Language – At a Loss for Words

By Mordechai Schiller

Before there was fake news, there were bobe mayses.

Hold your fire.

To our grandchildren, my wife and I are Bubby and Zeidy. So I join you in being offended by any disrespect to grandmothers. Sol Steinmetz defined bobe mayse in his Dictionary of Jewish Usage: “a fairy tale. A pure fantasy.” He added that “the assumption that the literal meaning is ‘grandmother tale’ … is false. The original Yiddish phrase was have myse.” It referred to a popular Yiddish poem called Bovo Buch, composed about 1507. The confusion was caused by the similarity to the word bobe and the offensive expression “old wives’ tales.”

So why am I telling you this?

Ever since the joy of Simchas Torah turned into the darkness of October 7, I haven’t been myself. I don’t know who I have been. I’m neither a psychologist nor a detective. But I’d guess you’re having the same kind of feelings.

I mentioned bobe mayses because I was thinking about the fact that I compulsively follow the news, and the image occurred to me of a deer frozen in the headlights of an oncoming car. But it’s a bobe mayse that deer are frightened by headlights. They can’t even see the car. They are active at night and their eyes dilate in the dark far more than human eyes. So, they become temporarily blinded by headlights and they freeze. There’s another belief that cobras have magical power to hypnotize their prey. It’s also a bobe mayse. Faced with a swaying cobra, most animals are simply petrified.

Lately I feel like that about the news from Israel. I don’t know whether “attraction/repulsion syndrome” is a real thing or just pop psychology. But it describes how I feel about the news. I can’t listen to it. But I can’t not listen to it.

I was in Yerushalayim in 1967 and I remember an odd local custom. The buses had radios and — every hour on the hour — passengers stopped talking and the driver would turn up the volume for everyone to hear the news.

In 2011, Steven Pressfield was researching his oral history of the Six-Day War, The Lion’s Gate. He interviewed Eli Rikovitz, a platoon commander whose outfit was the first to reach the Suez Canal. Pressfield noticed Rikovitz’s “habit of turning on the car radio at the top of the hour. Every hour. He listens to the news for 20 or 30 seconds, then turns the radio off. ‘Why do you do that, Eli?’ ‘This is Israel,’ he says. ‘You have to be ready.’”

I’m no soldier. My service in ’67 was helping HAGA (Israel’s civil defense) at a home for the aged. (One man refused to let me take him down to the dining room, which we had sandbagged as a shelter. “I’ve been in wars for 50 years. I’m not going to sleep in a cellar now!”) Like Eli Rikovitz, though, I still obsessively follow news headlines. Only now, I listen in dread.

Among the casualties of the war are the very words used to describe it. As the words get repeated, the meaning drains out of them. Even words like brutal, heinous, horrific, monsters and atrocities have become anemic, feeble, lifeless …

Webster’s New Dictionary of Synonyms grapples with the vocabulary of violence. Under the heading massacre, it says, “Slaughter, butchery, carnage, pogrom are comparable when they mean a great and often wanton killing of human beings. Massacre implies [indiscriminate] and wholesale slaying, especially of those who are not prepared to defend themselves and can make little or no resistance.”

Perhaps the closest term is pogrom. It “applies especially to an organized massacre of helpless people carried on usually with the connivance of officials. It is often applied specifically to such a massacre of Jews, especially in one of the European countries.”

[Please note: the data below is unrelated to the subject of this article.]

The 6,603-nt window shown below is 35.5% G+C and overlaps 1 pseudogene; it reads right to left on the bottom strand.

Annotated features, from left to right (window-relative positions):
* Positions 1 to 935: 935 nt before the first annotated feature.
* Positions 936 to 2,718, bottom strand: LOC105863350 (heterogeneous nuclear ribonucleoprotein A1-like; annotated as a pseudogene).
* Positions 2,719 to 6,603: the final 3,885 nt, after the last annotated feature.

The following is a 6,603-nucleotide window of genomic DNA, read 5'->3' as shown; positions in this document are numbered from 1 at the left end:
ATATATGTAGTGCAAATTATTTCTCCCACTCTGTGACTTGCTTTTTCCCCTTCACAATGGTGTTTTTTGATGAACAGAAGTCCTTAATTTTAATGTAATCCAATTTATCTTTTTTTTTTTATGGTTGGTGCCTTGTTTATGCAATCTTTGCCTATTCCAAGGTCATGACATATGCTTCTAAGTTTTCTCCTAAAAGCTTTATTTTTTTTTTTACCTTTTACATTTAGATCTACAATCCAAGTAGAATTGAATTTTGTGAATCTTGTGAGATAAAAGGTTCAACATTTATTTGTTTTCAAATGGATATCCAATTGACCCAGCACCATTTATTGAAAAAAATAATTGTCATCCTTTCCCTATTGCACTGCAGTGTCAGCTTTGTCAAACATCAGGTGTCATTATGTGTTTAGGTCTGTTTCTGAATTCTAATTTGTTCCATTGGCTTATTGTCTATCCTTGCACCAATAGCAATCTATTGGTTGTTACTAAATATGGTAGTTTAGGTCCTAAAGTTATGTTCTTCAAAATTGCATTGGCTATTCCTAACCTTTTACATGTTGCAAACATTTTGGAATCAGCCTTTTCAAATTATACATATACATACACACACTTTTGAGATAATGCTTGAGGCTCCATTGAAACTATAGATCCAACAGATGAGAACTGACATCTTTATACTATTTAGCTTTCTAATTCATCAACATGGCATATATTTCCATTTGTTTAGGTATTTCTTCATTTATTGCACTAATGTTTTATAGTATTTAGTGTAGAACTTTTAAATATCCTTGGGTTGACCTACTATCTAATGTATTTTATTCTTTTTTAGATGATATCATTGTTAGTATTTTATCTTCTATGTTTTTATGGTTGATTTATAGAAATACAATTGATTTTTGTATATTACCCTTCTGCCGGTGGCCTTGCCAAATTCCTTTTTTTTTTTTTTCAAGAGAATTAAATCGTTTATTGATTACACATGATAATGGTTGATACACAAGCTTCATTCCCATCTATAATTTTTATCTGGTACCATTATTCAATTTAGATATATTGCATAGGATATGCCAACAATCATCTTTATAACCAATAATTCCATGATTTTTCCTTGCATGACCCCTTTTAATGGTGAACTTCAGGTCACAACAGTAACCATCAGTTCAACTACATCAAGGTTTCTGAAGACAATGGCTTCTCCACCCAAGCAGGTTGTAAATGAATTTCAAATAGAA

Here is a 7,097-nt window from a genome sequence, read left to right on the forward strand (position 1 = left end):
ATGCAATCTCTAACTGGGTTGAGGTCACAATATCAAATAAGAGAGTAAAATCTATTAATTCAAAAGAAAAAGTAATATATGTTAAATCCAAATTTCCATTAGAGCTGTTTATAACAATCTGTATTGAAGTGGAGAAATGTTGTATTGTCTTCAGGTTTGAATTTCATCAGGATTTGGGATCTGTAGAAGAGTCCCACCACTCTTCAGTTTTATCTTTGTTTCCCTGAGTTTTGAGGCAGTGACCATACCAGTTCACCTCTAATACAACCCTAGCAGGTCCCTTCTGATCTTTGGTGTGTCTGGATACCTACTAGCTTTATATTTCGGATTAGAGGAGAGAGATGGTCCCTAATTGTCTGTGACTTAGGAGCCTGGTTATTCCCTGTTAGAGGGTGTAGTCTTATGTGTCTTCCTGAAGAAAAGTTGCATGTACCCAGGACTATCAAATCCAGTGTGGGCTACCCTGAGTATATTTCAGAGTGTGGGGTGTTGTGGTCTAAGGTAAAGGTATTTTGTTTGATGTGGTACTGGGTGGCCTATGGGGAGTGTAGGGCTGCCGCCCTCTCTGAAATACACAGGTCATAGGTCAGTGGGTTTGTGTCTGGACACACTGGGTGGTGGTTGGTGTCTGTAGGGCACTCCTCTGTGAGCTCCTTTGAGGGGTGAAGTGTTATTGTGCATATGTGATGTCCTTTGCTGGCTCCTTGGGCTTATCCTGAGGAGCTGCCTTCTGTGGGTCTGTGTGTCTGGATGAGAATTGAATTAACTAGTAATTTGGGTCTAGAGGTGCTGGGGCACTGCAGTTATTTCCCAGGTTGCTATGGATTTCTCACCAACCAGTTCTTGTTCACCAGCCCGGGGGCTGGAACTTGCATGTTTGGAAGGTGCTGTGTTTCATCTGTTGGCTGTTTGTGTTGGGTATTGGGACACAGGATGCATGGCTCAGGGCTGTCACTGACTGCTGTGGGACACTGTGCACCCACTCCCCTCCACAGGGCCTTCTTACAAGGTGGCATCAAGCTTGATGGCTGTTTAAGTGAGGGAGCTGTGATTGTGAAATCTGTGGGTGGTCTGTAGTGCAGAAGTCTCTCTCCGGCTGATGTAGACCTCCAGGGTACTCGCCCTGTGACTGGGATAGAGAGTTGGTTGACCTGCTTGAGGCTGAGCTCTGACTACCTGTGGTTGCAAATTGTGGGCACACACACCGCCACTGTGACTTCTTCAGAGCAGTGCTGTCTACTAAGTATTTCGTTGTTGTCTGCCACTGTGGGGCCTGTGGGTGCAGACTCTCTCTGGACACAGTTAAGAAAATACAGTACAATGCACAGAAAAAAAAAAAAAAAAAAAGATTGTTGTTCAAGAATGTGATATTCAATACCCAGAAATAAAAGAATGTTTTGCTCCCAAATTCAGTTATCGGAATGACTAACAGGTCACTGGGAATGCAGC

Slaughtering Jews has always been popular, ever since Balak hired Bilaam to curse Bnei Yisrael, “saying, ‘Behold, a nation has come out of Egypt. Behold, it has covered the surface of the earth’” (Bamidbar 22:5).

But it was in Russia, the Ukraine and Poland that pogroms became a national sport. The breeding grounds of pogroms were the riots of tach v’tat (5408-9/1648-9), led by Cossack leader Bogdan Chmielnicki. (Interestingly, the Encyclopaedia Britannica entry for Bohdan Khmelnytsky somehow missed the fact that his revolution against Poland resulted in the massacre of more than 300,000 Jews, Hy”d. I guess the editors don’t find that fact significant.)

Some historical descriptions of pogroms now sound eerily familiar. They read like news reports of the Hamas attack. Sheb’chol dor vador omdim aleinu lechaloseinu — in every generation they try to destroy us (Haggadah). The Holocaust began with a pogrom known as Kristallnacht. Soon it descended into the ultimate depravity of the Nazi “Final Solution to the Jewish Question.”

So, how do you speak about the unspeakable?

How do you think about the unthinkable?

In 1960, Herman Kahn, a nuclear physicist, wrote On Thermonuclear War — in which he calmly analyzed the possibility of atomic warfare. A review in Scientific American attacked Kahn for his “deplorable book,” sarcastically questioning his very existence, because “no one could write like this, no one could think like this.”

As a rebuttal, Kahn wrote another book: Thinking About the Unthinkable. He claimed that “thermonuclear war may seem unthinkable, immoral, insane, hideous, or highly unlikely, but it is not impossible.”

Since that day in October, we have been speaking about the unspeakable, thinking about the unthinkable … and living the unlivable.

Dovid Hamelech said it best. May we soon see the day “when Hashem will return the captives of Tzion,” when we will look back at the unspeakable, the unthinkable, and the unlivable, as “dreamers.”

“On that day” we will awaken from our nightmare, “and our mouths will be filled with laughter.” n

Please send smiles, sticks and stones to

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